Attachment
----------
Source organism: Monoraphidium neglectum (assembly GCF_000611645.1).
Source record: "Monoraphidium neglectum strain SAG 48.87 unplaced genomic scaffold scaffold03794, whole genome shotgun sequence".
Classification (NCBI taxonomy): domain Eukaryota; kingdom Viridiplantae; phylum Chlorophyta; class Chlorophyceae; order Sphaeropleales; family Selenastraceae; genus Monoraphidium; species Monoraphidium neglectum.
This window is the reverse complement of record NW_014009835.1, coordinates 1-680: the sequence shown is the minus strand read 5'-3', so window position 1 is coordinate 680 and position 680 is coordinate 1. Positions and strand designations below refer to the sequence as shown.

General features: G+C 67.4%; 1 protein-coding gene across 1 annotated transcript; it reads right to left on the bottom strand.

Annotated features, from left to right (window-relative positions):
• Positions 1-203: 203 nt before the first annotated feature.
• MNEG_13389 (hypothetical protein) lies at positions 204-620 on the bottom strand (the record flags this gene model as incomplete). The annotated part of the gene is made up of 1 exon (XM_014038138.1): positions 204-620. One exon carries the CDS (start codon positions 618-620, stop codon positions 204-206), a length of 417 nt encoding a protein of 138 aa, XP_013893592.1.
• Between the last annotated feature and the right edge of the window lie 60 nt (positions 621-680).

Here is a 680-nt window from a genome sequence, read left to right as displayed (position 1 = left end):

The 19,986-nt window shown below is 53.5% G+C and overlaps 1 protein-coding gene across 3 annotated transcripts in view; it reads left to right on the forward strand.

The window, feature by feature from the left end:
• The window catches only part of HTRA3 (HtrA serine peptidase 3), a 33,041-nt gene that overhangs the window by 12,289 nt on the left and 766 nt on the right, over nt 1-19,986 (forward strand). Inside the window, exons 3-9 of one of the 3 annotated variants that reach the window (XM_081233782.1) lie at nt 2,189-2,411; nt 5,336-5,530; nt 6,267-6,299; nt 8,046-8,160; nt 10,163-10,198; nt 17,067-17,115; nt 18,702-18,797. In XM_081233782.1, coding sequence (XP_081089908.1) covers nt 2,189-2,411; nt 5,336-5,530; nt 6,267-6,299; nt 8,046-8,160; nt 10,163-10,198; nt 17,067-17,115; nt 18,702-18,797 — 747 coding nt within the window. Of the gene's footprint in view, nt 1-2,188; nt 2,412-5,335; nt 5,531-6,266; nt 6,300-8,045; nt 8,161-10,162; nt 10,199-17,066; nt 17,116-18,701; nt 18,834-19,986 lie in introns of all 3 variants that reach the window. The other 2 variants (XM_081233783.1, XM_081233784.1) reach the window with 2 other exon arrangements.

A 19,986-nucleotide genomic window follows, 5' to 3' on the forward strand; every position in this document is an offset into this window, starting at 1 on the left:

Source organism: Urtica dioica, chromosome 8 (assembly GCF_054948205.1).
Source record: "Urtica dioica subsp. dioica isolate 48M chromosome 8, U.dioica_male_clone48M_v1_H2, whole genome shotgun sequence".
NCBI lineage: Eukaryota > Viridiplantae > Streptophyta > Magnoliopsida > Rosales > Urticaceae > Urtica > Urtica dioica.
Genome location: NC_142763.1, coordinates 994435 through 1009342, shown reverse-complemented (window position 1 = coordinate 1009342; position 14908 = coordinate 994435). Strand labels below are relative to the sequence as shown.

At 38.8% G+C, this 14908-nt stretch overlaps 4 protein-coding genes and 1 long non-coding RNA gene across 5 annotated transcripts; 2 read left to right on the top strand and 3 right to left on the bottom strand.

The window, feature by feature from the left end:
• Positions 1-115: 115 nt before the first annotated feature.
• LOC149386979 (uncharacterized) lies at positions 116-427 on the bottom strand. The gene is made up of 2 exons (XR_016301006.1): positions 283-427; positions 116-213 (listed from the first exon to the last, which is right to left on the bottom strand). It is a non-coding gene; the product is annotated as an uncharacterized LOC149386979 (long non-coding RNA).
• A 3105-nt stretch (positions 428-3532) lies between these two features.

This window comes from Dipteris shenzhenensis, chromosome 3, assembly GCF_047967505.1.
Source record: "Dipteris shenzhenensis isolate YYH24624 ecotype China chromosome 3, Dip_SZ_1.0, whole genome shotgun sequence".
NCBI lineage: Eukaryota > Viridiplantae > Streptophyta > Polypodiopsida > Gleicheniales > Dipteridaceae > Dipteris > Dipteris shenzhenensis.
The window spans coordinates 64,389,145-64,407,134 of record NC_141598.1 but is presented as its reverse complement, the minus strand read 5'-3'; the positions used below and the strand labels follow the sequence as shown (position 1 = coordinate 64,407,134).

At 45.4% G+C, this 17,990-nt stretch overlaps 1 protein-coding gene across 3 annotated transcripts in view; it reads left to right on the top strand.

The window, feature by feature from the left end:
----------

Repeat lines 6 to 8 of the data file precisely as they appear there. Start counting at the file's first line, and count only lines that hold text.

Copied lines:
Annotated features, from left to right (window-relative positions):
• Positions 1-203: 203 nt before the first annotated feature.
• MNEG_13389 (hypothetical protein) lies at positions 204-620 on the bottom strand (the record flags this gene model as incomplete). The annotated part of the gene is made up of 1 exon (XM_014038138.1): positions 204-620. One exon carries the CDS (start codon positions 618-620, stop codon positions 204-206), a length of 417 nt encoding a protein of 138 aa, XP_013893592.1.